• Persons creating or taking over a business in a urban development area (quartier prioritaire - QPPV);
  • Beneficiaries of the social security benefit complément de libre choix d'activité.

In order to claim you will need to complete the application form Demande de l'aide à la création et à la reprise d'une entreprise (ACRE) within 45 days of starting your business.

3.2. Standard Rates

The standard fixed rates payable (2024) depends on the nature of your business activity, as follows:

  • Commercial Sales - A commercial sales business (ventes des marchandises), including restaurants, hotels and chambres d'hôtes pay at the rate of 12.30% in social security charges. A meublé de tourisme classée (classed holiday accommodation) pays at the reduced rate of 6%.
  • Services/Trade - A 'service' based business (prestation de service) pays 21.20% of their turnover in social contributions.
  • Professional Services - If you are in one of the professions libérales, the rate applicable is also 21.10%.

In summary the rates are:

Business Activity Contribution Rate
Sales 12.30%
Service 21.20%
Meublé de tourisme classée 6.00%
Professional RSI 21.10%
Professional CIPAV 21.20%

You can read more in an article published in France Insider: Reduction in Social Insurance for Small Business Owners.

Some trade based activities are also commercial in nature (such as the building trade), and the dual nature of the activity makes them artisan-commerçant. The converse can also apply, ie commerçant-artisan. You will pay 22% social security contributions on the trade activity and 12.3% on commercial sales. Thus, the buying and selling of goods is the latter, whilst the construction and repair of property is the former.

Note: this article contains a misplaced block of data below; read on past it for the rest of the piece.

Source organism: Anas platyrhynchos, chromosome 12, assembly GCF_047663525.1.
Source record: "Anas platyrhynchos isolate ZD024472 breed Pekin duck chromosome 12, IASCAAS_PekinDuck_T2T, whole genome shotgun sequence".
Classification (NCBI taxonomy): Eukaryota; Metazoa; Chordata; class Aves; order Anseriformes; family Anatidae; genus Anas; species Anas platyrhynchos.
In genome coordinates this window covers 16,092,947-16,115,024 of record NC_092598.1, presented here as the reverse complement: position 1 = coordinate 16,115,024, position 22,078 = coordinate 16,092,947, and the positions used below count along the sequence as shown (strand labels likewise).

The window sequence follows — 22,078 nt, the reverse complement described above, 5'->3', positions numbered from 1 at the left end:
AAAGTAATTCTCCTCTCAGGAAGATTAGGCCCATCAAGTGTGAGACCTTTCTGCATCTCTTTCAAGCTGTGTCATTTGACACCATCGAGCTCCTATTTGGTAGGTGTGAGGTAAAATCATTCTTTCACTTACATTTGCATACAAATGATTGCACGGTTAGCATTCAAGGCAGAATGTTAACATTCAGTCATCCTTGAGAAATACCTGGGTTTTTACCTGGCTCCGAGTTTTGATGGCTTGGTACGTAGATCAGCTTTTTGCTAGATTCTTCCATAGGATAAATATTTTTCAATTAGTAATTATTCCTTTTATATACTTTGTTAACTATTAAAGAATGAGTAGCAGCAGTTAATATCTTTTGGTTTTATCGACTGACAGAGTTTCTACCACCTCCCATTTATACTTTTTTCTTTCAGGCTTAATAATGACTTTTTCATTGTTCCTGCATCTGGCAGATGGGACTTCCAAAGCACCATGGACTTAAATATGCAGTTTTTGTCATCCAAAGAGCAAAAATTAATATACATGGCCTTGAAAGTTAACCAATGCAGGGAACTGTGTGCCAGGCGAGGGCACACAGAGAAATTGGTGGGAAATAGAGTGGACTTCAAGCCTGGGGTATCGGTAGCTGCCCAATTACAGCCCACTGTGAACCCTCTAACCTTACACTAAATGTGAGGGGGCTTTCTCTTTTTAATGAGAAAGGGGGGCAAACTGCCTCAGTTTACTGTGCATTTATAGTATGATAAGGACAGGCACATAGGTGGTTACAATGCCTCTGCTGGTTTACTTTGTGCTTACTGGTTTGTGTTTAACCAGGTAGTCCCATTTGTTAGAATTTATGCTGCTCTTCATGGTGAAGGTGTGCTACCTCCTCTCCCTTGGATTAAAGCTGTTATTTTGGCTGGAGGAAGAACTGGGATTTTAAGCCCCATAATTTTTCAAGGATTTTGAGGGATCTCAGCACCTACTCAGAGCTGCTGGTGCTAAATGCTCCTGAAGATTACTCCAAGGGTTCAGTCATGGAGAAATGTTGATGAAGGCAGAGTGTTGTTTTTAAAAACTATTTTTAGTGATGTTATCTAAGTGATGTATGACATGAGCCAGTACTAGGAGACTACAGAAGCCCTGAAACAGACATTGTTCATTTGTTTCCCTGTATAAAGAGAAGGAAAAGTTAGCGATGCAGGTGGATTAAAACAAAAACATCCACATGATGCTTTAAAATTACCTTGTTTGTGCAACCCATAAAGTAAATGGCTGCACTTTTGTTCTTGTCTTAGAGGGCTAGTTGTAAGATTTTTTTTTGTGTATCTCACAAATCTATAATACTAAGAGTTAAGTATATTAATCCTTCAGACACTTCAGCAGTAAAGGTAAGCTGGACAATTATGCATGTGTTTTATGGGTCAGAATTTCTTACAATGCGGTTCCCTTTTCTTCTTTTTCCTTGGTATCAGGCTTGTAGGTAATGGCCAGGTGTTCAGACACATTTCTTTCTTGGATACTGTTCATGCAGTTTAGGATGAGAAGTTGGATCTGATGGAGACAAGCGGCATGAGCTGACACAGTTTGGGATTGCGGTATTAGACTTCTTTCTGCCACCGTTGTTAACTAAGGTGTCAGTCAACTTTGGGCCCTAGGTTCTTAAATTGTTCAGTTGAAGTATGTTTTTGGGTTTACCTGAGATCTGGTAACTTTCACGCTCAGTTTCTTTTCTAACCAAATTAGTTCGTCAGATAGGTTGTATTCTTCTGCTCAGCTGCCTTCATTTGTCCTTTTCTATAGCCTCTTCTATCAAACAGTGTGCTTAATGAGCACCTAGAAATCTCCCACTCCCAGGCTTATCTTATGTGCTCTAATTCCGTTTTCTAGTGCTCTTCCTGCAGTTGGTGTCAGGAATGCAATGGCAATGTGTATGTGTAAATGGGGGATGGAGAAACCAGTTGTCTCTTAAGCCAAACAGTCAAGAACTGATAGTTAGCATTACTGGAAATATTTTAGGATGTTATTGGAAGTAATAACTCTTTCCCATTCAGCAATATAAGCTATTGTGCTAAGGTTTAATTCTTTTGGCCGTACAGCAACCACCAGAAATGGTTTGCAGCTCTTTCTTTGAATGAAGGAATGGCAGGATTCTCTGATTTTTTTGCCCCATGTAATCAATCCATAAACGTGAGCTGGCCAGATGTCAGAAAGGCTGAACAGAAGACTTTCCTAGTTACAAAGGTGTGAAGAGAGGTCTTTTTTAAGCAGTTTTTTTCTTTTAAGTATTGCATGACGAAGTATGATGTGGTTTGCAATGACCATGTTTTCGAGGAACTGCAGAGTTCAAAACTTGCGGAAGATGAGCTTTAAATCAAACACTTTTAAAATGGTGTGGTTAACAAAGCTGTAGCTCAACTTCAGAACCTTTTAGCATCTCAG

This means they are subject to two different turnover limits on their activity (see Chapter 1), and they need to declare separately their turnover for each activity.

Those who merely sell products they produce do not need dual status.

3.3. Ancillary Contributions

To the above main social security contribution rates needs to be added some other small levies.

i. Professional Training Contribution

The first is a small charge towards professional training - la contribution de formation professionnelle.

The rate of this contribution depends on your business activity, as follows:

  • 0.1% for commercial activities;
  • 0.3% for trade/artisan activities;
  • 0.2% for service activities and professions libérales.

Charge is collected on turnover from previous year.

ii. Chambre Contribution

Sales based businesses (commerçants) are also required to affiliate to their local Chambre de Commerce et d'Industrie (CCI) and trade based professions (artisans) to the Chambre des Métiers et de l'Artisanat (CMA). The charge is called Taxe pour frais de chambre consulaire.

The rates are as follows:

  • 0.015% for resale/commercial activities/accommodation;
  • 0.48% for trade activities;
  • 0.22% for artisan sales
  • 0.044% for service activities;
  • 0.0% for the professions libérales, both RSI and Cipav

Artisans with a double affiliation to two chambres pay 0.007%.

As can be seen, the professions libérales pay no such contribution.

3.4. Summary

We can therefore summarise these standard contributions as follows:

Business Activity Cotisation CFP Chambre Total
Commercial Sales 12.30% 0.1% 0.015% 12.91%
Trade/Artisan 21.20% 0.3% 0.48% 21.98%
Service (Commercial) 21.20% 0.2% 0.044% 21.44%
Service (Meublé de tourisme classée) 6.00% 0.2% 0.044% 6.24%
Professional RSI 21.10% 0.2% 0% 21.30%
Professional CIPAV 21.20% 0.2% 0% 21.40%

Next: Income Tax

Back: Micro-Entrepreneur Business Registration

The Guides to France are published for general information only.
Please visit our Disclaimer for full details.